For the past years, Golar has been focused on increasing the size of its fleet while maintaining its obligations to customers. Revenue has grown since 2004 as a result of the delivery of three newbuildings (newly built ships) since January 2005. Revenue did, however, decline in 2007 due to the expiration of one of Golar's long-term charter contracts; the previously chartered ship then competed in the spot market and earned lower rates and had lower utilization than before.[9] Net income nevertheless grew over the same period after the company sold one of its newbuildings for $92.5 million, making a $41.1 million profit.[10] The global LNG vessel fleet consisted of 266 carriers with total capacity of 34 million cubic meters, and there were 124 vessels on order books as of the end of March 2008.[11] In contrast, FSRUs are relatively new to the commercial market, and there are only a few companies actively competing for FSRU contracts.[12]

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[14] Note that TCE rates divide time charter revenues (shipping revenues minus voyage expenses) in a period by revenue days in the period.

Trends and Forces

Growing liquefied natural gas trade shifting the tanker industry's focus away from crude oil transportation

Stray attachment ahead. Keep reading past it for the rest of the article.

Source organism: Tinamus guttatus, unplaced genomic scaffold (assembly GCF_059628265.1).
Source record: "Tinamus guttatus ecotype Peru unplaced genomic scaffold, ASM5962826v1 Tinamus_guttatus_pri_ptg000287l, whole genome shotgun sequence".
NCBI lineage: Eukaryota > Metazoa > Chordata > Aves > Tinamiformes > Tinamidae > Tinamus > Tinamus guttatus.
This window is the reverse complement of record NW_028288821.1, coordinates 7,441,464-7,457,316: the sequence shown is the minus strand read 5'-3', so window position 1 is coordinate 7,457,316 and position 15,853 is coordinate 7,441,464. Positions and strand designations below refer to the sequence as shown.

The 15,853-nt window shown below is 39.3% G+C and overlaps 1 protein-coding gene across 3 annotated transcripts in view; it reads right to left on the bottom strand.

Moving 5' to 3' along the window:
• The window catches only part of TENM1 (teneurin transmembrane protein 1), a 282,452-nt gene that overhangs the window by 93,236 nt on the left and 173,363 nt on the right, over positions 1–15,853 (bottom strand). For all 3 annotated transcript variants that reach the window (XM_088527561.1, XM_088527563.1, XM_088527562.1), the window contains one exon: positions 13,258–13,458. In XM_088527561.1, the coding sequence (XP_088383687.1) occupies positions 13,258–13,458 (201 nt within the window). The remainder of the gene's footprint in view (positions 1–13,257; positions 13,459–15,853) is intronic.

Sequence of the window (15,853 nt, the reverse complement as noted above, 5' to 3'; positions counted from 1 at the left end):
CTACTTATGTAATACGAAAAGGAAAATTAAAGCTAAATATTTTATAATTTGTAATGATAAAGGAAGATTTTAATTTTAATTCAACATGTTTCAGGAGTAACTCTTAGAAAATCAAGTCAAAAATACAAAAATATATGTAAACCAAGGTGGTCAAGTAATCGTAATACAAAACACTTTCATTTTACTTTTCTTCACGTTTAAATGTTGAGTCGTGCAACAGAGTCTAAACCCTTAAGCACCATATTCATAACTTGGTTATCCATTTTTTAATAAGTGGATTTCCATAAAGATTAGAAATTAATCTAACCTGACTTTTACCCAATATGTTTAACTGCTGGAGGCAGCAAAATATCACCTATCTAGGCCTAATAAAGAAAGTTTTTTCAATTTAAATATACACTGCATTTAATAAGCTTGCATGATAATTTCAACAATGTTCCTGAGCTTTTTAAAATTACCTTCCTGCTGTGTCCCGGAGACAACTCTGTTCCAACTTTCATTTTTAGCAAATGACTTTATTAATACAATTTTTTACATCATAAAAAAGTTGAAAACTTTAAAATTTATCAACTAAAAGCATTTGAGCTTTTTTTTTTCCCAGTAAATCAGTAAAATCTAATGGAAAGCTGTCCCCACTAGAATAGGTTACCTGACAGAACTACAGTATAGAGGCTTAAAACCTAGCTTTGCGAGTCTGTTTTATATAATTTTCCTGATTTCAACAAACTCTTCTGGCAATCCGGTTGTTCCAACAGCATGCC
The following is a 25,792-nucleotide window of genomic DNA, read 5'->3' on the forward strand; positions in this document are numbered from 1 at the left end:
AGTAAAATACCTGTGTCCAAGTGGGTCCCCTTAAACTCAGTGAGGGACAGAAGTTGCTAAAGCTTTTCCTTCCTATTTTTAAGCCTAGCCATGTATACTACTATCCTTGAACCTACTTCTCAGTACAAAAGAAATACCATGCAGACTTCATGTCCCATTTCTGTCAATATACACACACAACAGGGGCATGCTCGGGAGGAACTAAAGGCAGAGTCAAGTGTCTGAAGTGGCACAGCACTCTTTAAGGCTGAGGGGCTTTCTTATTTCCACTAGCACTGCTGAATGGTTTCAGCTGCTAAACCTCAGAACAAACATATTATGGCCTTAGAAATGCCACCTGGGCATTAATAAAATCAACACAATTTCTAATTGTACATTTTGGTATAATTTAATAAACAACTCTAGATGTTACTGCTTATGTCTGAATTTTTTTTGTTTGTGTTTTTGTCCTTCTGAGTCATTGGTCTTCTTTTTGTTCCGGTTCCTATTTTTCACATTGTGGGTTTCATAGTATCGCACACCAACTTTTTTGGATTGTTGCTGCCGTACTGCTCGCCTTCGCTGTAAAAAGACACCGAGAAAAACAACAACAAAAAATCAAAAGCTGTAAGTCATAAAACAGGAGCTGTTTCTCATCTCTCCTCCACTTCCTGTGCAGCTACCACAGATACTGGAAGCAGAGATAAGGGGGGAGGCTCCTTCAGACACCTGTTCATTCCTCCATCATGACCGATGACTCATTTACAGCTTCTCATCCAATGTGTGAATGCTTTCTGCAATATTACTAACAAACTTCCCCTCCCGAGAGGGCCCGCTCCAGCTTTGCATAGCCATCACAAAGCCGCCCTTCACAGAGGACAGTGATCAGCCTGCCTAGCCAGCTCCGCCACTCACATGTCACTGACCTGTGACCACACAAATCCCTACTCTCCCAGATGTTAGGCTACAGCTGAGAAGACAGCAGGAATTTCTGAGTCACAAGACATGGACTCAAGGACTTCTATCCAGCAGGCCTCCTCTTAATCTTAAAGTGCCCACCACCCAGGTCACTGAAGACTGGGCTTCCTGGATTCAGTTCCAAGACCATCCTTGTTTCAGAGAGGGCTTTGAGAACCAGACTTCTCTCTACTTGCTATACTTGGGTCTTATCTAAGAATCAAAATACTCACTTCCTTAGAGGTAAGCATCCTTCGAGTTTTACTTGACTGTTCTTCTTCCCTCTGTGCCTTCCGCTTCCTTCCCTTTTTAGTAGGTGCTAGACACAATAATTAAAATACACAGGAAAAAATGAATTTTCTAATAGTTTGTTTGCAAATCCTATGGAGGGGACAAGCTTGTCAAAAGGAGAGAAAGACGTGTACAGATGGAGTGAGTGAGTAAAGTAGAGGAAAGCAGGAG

Contrary to many of its competitors, Golar focuses solely on liquefied natural gas vessels in its fleet. World natural gas consumption has grown at a rate of 2.5% annually between 1996 and 2006 [15], and from 1986 to 2006, world trade in LNG has grown from nearly nothing to half a trillion cubic feet.[16] As world oil prices rise, natural gas is becoming a more attractive alternative to petroleum.[17] For instance, demand for natural gas in the Asia Pacific region has increased because gas-fired power plants are more efficient than oil-fired steam power plants, natural gas use reduces dependence on imported oil, and it is environmentally cleaner. Supplying countries have correspondingly expanded the capacity of their natural gas plants.[18] Natural gas currently makes up over 20% of the world energy supply,[19] a share which has been on the rise since 1980 and which continues to increase due to developments in the Asia Pacific region.

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Golar's high debt exposes it to interest rate fluctuations

As of March 31, 2008, Golar's balance sheet had total long-term debt of $745 million, most of which is exposed to a floating rate of interest. While the company uses interest rate swaps to manage risk, significant increases in interest rates still adversely effect Golar's net income through higher interest payments.[21] Additionally, Golar's debt load makes it difficult for the company to fund future vessel acquisitions or raise working capital levels since debt payments limit its available cash.[22]

Changes in exchange rates impact Golar